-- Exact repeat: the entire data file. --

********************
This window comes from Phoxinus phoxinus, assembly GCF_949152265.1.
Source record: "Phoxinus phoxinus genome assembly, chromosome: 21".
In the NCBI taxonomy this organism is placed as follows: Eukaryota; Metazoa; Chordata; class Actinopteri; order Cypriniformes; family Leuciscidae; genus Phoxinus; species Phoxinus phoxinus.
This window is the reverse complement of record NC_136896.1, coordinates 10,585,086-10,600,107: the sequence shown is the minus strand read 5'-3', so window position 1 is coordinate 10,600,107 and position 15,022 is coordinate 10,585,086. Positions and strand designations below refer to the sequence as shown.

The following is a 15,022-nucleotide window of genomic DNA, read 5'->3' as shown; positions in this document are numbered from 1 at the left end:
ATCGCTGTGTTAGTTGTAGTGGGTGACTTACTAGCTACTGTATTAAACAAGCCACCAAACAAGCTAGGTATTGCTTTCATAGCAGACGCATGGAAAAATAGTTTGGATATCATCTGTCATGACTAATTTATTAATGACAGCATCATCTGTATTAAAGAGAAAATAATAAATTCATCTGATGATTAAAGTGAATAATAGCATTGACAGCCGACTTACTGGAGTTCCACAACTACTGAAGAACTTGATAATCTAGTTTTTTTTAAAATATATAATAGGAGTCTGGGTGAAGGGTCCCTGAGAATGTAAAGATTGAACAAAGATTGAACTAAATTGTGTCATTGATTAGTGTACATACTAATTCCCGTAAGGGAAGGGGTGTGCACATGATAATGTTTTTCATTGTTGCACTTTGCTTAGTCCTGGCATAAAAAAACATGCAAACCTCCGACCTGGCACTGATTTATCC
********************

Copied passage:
This window comes from Phoxinus phoxinus, assembly GCF_949152265.1.
Source record: "Phoxinus phoxinus genome assembly, chromosome: 21".
In the NCBI taxonomy this organism is placed as follows: Eukaryota; Metazoa; Chordata; class Actinopteri; order Cypriniformes; family Leuciscidae; genus Phoxinus; species Phoxinus phoxinus.
This window is the reverse complement of record NC_136896.1, coordinates 10,585,086-10,600,107: the sequence shown is the minus strand read 5'-3', so window position 1 is coordinate 10,600,107 and position 15,022 is coordinate 10,585,086. Positions and strand designations below refer to the sequence as shown.

The following is a 15,022-nucleotide window of genomic DNA, read 5'->3' as shown; positions in this document are numbered from 1 at the left end:
ATCGCTGTGTTAGTTGTAGTGGGTGACTTACTAGCTACTGTATTAAACAAGCCACCAAACAAGCTAGGTATTGCTTTCATAGCAGACGCATGGAAAAATAGTTTGGATATCATCTGTCATGACTAATTTATTAATGACAGCATCATCTGTATTAAAGAGAAAATAATAAATTCATCTGATGATTAAAGTGAATAATAGCATTGACAGCCGACTTACTGGAGTTCCACAACTACTGAAGAACTTGATAATCTAGTTTTTTTTAAAATATATAATAGGAGTCTGGGTGAAGGGTCCCTGAGAATGTAAAGATTGAACAAAGATTGAACTAAATTGTGTCATTGATTAGTGTACATACTAATTCCCGTAAGGGAAGGGGTGTGCACATGATAATGTTTTTCATTGTTGCACTTTGCTTAGTCCTGGCATAAAAAAACATGCAAACCTCCGACCTGGCACTGATTTATCC